Original paper

Forests under climate change: potential risks and opportunities

Lasch-Born, Petra; Suckow, Felicitas; Gutsch, Martin; Reyer, Christopher; Hauf, Ylva; Murawski, Aline; Pilz, Tobias

Meteorologische Zeitschrift Vol. 24 No. 2 (2015), p. 157 - 172

62 references

published: Apr 13, 2015
published online: Apr 4, 2015
manuscript accepted: Apr 29, 2014
manuscript revision received: Apr 29, 2014
manuscript revision requested: Oct 11, 2013
manuscript received: Aug 15, 2013

DOI: 10.1127/metz/2014/0526

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Climate change will affect forests in Germany through the end of this century. The impacts of climate change on forest productivity, water budget and the associated biotic and abiotic risks are relevant for the forestry sector and its decision makers. We analysed the possible impacts of climate change on Germany’s forests using a variety of climate scenarios generated with the regional statistical climate model STARS and the process-based forest growth model 4C. The focus of our analyses was on mono-specific stands of the main tree species Norway spruce (Picea abies L. Karst.), Scots pine (Pinus sylvestris L.), European beech (Fagus sylvatica L.), oak (Quercus robur L. and Quercus petraea Liebl.), and Douglas fir (Pseudotsuga menziesii (Mirb.) Franco). The impacts on net primary production of forest stands are mainly positive for needle tree species and more negative at low elevation, water-limited sites for broadleaved tree species like beech, which is in contrast to the overall tendency of deterioration of the annual percolation rates independent of tree species. The application of a fire danger index and a nun moth risk species index according to Zwölfer indicates that Germany’s forests will experience, under the warmer and dryer climate described by RCP8.5, higher potential risks from fire and some specific pest species. An integrated evaluation reflecting the potentials and risks of forests under RCP8.5 for the German natural regions illustrates that the dryer (water-limited) low elevated regions reaching from southwestern to northeastern Germany will benefit less from the assumed climate change than regions in the Northwest and forest sites at higher altitudes, which are mainly temperature limited.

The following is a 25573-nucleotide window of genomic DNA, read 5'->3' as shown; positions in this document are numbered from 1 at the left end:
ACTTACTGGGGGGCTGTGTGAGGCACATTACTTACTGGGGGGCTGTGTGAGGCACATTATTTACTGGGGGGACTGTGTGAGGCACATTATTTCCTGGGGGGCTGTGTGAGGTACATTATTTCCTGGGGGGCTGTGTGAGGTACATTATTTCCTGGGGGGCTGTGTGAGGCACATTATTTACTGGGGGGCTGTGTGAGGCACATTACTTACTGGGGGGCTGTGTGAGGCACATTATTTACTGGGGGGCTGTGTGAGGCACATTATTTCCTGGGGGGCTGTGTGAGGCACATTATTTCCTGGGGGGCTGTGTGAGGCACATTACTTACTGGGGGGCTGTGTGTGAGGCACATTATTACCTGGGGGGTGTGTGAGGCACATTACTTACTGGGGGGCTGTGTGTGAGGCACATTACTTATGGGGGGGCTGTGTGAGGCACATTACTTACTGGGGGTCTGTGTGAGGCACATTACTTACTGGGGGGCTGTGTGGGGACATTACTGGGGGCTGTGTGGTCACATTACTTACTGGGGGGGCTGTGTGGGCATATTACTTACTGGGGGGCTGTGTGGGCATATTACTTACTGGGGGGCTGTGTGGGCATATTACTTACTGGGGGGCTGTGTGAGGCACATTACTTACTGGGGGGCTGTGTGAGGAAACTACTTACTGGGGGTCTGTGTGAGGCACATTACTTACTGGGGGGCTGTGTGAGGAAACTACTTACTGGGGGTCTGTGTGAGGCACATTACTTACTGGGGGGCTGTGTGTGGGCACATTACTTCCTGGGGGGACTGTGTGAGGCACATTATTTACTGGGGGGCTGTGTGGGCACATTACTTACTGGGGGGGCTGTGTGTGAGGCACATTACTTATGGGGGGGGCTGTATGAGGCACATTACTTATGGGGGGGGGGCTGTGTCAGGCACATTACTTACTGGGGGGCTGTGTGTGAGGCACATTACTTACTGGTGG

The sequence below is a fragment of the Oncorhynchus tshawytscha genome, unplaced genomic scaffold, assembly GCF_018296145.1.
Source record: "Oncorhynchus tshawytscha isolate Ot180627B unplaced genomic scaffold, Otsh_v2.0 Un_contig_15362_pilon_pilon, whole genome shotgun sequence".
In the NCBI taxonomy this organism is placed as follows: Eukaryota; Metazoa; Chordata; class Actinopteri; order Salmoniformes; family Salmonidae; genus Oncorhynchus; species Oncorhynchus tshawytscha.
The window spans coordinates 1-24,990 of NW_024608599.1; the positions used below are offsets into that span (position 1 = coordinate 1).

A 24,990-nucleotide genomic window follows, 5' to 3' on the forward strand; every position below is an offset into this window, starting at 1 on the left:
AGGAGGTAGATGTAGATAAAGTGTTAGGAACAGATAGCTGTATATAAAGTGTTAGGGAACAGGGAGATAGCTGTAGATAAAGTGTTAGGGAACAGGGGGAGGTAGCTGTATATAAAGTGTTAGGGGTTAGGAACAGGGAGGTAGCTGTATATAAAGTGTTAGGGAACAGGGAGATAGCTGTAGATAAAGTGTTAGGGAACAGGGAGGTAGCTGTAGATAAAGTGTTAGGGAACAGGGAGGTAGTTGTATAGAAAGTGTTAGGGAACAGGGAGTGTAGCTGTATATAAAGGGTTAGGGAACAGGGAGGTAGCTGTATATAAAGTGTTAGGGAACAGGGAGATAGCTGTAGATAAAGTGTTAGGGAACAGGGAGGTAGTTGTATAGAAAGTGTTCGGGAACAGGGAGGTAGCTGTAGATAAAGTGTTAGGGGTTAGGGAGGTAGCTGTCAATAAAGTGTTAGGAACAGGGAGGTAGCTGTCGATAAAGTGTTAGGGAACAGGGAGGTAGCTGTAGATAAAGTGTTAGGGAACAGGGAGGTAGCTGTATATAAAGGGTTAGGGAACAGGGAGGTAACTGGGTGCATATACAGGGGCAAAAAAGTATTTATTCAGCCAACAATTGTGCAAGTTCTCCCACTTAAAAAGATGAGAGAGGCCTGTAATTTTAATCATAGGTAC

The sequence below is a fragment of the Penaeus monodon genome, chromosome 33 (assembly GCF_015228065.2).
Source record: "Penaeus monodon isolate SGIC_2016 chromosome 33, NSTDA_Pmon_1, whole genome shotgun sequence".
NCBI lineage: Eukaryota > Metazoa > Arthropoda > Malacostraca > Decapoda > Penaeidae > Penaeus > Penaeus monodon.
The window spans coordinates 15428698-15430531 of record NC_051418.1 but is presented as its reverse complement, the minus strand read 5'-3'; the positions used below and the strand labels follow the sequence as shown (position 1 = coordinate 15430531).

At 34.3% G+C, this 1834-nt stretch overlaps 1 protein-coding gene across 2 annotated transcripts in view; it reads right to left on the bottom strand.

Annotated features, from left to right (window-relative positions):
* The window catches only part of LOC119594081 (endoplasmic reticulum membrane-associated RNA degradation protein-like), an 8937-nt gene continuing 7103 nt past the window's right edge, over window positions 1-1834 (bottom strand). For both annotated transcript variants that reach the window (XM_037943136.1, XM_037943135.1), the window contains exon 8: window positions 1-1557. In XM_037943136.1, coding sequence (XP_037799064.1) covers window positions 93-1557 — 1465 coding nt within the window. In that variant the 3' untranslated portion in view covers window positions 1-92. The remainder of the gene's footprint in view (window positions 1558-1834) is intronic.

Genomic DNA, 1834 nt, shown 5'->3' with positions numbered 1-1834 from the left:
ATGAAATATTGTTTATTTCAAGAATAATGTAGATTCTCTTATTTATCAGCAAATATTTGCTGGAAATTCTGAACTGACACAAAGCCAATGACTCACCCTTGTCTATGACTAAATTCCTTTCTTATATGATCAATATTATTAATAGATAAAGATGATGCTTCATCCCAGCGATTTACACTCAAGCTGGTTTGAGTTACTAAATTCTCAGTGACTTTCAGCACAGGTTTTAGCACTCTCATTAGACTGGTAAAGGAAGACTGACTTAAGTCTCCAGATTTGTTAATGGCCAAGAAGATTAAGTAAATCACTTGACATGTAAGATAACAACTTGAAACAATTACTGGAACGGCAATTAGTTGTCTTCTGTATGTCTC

forest growth model 4Cclimate scenario RCP8.5forest productivityforest fire dangernun moth risk